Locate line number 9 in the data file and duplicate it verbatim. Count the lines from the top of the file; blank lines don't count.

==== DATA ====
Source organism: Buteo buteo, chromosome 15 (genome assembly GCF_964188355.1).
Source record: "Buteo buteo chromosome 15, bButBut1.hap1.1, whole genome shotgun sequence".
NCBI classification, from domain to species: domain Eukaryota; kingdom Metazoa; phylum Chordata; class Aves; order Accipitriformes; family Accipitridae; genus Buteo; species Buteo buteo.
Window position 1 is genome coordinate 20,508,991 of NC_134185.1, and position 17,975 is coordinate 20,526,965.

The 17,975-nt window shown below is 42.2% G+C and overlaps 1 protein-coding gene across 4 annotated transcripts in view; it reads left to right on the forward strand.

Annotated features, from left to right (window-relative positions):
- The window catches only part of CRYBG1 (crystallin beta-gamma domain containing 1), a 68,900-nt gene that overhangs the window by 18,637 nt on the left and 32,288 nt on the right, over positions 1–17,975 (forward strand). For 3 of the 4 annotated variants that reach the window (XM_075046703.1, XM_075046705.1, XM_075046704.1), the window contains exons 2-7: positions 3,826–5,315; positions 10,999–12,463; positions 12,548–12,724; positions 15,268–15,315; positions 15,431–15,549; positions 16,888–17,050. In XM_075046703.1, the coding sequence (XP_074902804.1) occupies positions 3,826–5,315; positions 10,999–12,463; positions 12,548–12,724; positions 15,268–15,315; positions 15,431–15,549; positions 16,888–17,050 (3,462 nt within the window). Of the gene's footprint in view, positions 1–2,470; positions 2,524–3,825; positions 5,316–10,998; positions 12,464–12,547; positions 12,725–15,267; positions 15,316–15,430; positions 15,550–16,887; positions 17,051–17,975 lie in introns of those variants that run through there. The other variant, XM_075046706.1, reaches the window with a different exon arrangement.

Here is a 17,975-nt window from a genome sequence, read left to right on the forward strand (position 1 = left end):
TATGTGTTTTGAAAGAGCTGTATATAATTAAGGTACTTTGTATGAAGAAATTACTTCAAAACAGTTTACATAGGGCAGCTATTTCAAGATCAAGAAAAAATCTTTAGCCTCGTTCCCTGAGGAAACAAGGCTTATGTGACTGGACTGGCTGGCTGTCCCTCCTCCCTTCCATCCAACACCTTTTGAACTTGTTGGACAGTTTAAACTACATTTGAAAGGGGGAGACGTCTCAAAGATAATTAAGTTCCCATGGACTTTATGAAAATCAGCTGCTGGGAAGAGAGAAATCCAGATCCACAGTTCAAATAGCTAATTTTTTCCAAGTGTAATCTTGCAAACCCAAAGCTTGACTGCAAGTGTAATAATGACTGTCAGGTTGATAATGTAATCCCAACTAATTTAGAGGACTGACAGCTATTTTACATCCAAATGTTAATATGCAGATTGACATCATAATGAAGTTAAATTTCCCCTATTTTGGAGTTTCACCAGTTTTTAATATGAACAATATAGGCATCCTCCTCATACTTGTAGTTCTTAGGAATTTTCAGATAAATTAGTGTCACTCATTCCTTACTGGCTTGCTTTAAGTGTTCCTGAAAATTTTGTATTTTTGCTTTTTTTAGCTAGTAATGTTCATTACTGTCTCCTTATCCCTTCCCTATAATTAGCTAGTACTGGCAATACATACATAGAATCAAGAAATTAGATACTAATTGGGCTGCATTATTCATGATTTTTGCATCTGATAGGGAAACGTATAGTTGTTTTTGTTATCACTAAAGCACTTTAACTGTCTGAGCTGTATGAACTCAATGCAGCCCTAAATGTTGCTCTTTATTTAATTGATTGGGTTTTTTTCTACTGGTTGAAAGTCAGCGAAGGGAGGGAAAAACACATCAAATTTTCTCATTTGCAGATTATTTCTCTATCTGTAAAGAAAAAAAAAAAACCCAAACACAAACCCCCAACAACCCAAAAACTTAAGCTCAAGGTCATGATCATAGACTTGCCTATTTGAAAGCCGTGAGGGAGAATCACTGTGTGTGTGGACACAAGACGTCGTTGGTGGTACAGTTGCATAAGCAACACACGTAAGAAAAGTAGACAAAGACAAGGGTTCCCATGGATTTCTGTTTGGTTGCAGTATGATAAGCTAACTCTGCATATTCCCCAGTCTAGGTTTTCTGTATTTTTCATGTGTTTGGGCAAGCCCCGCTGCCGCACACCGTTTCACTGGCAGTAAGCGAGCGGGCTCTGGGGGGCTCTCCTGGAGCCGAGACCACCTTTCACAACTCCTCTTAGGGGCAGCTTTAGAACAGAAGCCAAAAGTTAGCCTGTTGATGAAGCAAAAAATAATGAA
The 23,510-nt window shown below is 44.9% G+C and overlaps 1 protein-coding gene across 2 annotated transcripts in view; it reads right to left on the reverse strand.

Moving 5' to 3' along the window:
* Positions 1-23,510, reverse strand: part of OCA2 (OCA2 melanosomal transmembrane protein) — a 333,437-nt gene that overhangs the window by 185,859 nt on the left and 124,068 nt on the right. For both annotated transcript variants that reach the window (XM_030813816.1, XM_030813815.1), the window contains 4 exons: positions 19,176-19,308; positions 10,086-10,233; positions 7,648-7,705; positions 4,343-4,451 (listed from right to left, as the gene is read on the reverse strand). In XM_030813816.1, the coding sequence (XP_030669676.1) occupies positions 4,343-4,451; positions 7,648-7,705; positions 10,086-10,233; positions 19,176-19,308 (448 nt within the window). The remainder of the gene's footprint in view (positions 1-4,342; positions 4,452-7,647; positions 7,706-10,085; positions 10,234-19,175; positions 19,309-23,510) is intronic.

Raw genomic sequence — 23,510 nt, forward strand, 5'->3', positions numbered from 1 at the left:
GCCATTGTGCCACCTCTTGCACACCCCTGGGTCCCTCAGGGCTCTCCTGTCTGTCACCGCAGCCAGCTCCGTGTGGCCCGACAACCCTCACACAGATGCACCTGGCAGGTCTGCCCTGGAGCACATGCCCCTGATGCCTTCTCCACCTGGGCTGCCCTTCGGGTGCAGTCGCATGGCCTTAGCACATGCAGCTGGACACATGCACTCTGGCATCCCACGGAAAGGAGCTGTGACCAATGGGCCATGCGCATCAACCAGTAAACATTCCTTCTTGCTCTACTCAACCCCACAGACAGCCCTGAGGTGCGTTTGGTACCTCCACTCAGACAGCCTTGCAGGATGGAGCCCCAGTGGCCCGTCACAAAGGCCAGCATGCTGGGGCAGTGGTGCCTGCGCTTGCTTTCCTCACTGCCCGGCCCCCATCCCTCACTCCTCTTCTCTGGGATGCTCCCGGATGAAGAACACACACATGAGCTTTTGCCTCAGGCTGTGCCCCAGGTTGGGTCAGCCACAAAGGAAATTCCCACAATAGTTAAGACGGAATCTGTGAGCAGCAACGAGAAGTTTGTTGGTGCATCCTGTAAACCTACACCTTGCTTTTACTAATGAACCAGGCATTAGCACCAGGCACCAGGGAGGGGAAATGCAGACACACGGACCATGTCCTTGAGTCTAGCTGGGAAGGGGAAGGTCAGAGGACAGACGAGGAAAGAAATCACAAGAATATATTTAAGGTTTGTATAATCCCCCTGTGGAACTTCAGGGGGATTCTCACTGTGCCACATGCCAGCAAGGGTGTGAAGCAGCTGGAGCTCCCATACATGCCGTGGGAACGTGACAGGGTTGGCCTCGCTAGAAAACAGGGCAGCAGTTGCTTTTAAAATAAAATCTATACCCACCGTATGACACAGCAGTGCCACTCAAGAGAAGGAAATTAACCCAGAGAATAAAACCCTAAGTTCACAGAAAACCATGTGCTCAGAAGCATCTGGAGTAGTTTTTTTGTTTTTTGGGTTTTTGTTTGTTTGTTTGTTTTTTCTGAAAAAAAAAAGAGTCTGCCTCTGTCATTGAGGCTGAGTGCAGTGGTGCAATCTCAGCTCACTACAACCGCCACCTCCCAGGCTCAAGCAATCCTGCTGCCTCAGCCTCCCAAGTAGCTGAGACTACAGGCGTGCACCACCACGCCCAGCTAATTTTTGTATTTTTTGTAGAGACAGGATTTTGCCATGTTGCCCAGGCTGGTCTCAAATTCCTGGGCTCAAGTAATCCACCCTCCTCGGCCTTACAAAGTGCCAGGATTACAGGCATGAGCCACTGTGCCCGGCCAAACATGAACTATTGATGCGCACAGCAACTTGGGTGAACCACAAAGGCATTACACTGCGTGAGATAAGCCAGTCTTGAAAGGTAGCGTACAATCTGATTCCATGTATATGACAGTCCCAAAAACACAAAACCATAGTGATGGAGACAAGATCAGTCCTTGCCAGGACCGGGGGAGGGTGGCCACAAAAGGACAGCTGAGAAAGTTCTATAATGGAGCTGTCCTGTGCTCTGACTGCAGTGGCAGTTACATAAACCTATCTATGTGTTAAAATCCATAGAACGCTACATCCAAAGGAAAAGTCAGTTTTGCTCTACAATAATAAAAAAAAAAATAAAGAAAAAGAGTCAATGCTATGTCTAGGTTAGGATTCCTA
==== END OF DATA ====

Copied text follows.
TATGTGTTTTGAAAGAGCTGTATATAATTAAGGTACTTTGTATGAAGAAATTACTTCAAAACAGTTTACATAGGGCAGCTATTTCAAGATCAAGAAAAAATCTTTAGCCTCGTTCCCTGAGGAAACAAGGCTTATGTGACTGGACTGGCTGGCTGTCCCTCCTCCCTTCCATCCAACACCTTTTGAACTTGTTGGACAGTTTAAACTACATTTGAAAGGGGGAGACGTCTCAAAGATAATTAAGTTCCCATGGACTTTATGAAAATCAGCTGCTGGGAAGAGAGAAATCCAGATCCACAGTTCAAATAGCTAATTTTTTCCAAGTGTAATCTTGCAAACCCAAAGCTTGACTGCAAGTGTAATAATGACTGTCAGGTTGATAATGTAATCCCAACTAATTTAGAGGACTGACAGCTATTTTACATCCAAATGTTAATATGCAGATTGACATCATAATGAAGTTAAATTTCCCCTATTTTGGAGTTTCACCAGTTTTTAATATGAACAATATAGGCATCCTCCTCATACTTGTAGTTCTTAGGAATTTTCAGATAAATTAGTGTCACTCATTCCTTACTGGCTTGCTTTAAGTGTTCCTGAAAATTTTGTATTTTTGCTTTTTTTAGCTAGTAATGTTCATTACTGTCTCCTTATCCCTTCCCTATAATTAGCTAGTACTGGCAATACATACATAGAATCAAGAAATTAGATACTAATTGGGCTGCATTATTCATGATTTTTGCATCTGATAGGGAAACGTATAGTTGTTTTTGTTATCACTAAAGCACTTTAACTGTCTGAGCTGTATGAACTCAATGCAGCCCTAAATGTTGCTCTTTATTTAATTGATTGGGTTTTTTTCTACTGGTTGAAAGTCAGCGAAGGGAGGGAAAAACACATCAAATTTTCTCATTTGCAGATTATTTCTCTATCTGTAAAGAAAAAAAAAAAACCCAAACACAAACCCCCAACAACCCAAAAACTTAAGCTCAAGGTCATGATCATAGACTTGCCTATTTGAAAGCCGTGAGGGAGAATCACTGTGTGTGTGGACACAAGACGTCGTTGGTGGTACAGTTGCATAAGCAACACACGTAAGAAAAGTAGACAAAGACAAGGGTTCCCATGGATTTCTGTTTGGTTGCAGTATGATAAGCTAACTCTGCATATTCCCCAGTCTAGGTTTTCTGTATTTTTCATGTGTTTGGGCAAGCCCCGCTGCCGCACACCGTTTCACTGGCAGTAAGCGAGCGGGCTCTGGGGGGCTCTCCTGGAGCCGAGACCACCTTTCACAACTCCTCTTAGGGGCAGCTTTAGAACAGAAGCCAAAAGTTAGCCTGTTGATGAAGCAAAAAATAATGAA